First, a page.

UEFA President Michel Platini answers questions sent in by fans, players and coaches, including the future of the UEFA Champions League and UEFA European Championship.
They asked, he answered. UEFA President Michel Platini faced a multitude of video questions sent in by fans, players and coaches from around the world in an interview recorded at the House of European Football in Nyon and which appears today on UEFA's official YouTube channel.
The past, present and future of the UEFA Champions League were among the major topics discussed by Mr Platini just a few days before he seeks a third mandate as UEFA President at the XXXIX Ordinary UEFA Congress in Vienna.
Responding to a question from one fan about reducing the number of teams in the UEFA Champions League, Mr. Platini said: "If you reduce the number of teams, it means that you never develop many countries to play football. If you don't bring in some small clubs to play in the Champions League, they will never receive the money from the Champions League. With this money, we can develop many leagues, everywhere in Europe. That's the job of the President of UEFA: to develop football in Europe."
Real Madrid CF and Spain goalkeeping legend Iker Casillas wanted to know if the UEFA President is happy with the new format of the UEFA European Championship.
"I'm very happy about the increase in the number of teams in the EURO, but it wasn't an easy decision to take in 2010," Mr Platini said. "At that moment, it was very important to know if the quality of the football would be the same with 24 teams.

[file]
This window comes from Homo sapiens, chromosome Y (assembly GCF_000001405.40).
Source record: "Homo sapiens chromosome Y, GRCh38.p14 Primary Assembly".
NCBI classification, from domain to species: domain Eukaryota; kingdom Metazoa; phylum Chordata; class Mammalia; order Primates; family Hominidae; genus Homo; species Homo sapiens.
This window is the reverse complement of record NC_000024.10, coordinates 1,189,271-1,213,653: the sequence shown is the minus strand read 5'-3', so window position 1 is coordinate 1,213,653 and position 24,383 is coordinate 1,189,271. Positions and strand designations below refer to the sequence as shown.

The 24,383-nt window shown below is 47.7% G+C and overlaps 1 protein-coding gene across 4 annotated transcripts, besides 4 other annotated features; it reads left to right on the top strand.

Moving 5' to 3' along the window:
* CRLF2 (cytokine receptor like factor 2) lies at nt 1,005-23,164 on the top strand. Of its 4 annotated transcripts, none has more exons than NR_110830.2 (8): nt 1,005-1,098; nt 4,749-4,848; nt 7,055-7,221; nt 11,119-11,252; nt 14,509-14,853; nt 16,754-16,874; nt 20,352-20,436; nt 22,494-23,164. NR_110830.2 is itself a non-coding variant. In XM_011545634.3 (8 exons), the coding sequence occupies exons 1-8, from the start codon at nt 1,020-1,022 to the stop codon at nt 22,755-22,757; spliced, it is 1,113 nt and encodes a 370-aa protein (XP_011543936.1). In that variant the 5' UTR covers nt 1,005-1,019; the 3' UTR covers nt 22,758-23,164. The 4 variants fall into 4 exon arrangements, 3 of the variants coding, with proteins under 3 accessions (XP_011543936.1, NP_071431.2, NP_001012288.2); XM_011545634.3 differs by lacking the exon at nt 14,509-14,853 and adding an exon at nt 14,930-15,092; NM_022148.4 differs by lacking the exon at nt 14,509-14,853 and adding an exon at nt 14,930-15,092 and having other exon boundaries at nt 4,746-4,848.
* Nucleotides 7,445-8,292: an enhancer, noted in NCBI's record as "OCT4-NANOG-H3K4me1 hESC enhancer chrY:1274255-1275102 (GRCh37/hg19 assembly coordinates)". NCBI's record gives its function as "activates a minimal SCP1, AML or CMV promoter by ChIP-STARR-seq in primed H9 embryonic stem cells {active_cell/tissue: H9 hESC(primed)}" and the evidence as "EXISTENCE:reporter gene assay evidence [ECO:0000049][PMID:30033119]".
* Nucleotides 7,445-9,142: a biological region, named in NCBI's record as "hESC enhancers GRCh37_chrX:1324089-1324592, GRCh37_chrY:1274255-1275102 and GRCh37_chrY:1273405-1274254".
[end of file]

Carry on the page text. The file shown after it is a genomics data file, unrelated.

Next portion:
"But, after [major] reflection, after EURO 2008, we saw that we can have 24 good teams in the EURO. It's also an advantage for the cities that host the EURO, because they can stage more than three games, and don't forget it's big progress for the development of football in Europe."
Among the other questions that Mr Platini received was one from FC Shakhtar Donetsk defender Yaroslav Rakitskiy, who wanted to hear the UEFA President's thoughts on how football could look in five years. "We have changed some rules to improve the game," Mr Platini replied. "Now we have to face some problems: the behaviour of the players and the behaviour of the fans.
"I think many people don't like how [the players] go to talk to the referees, or they simulate.
"Sometimes their behaviour is not good, and many people don't like football because of that. And the behaviour of the fans needs to be looked at. We all have to be more tolerant. We have to work [against] discrimination, we have to work against racism, we have to work against violence in the world."
During the interview, Mr. Platini was also asked about financial fair play, third-party ownership, the FIFA presidential election and women's football, among other topics.
Watch the full video above.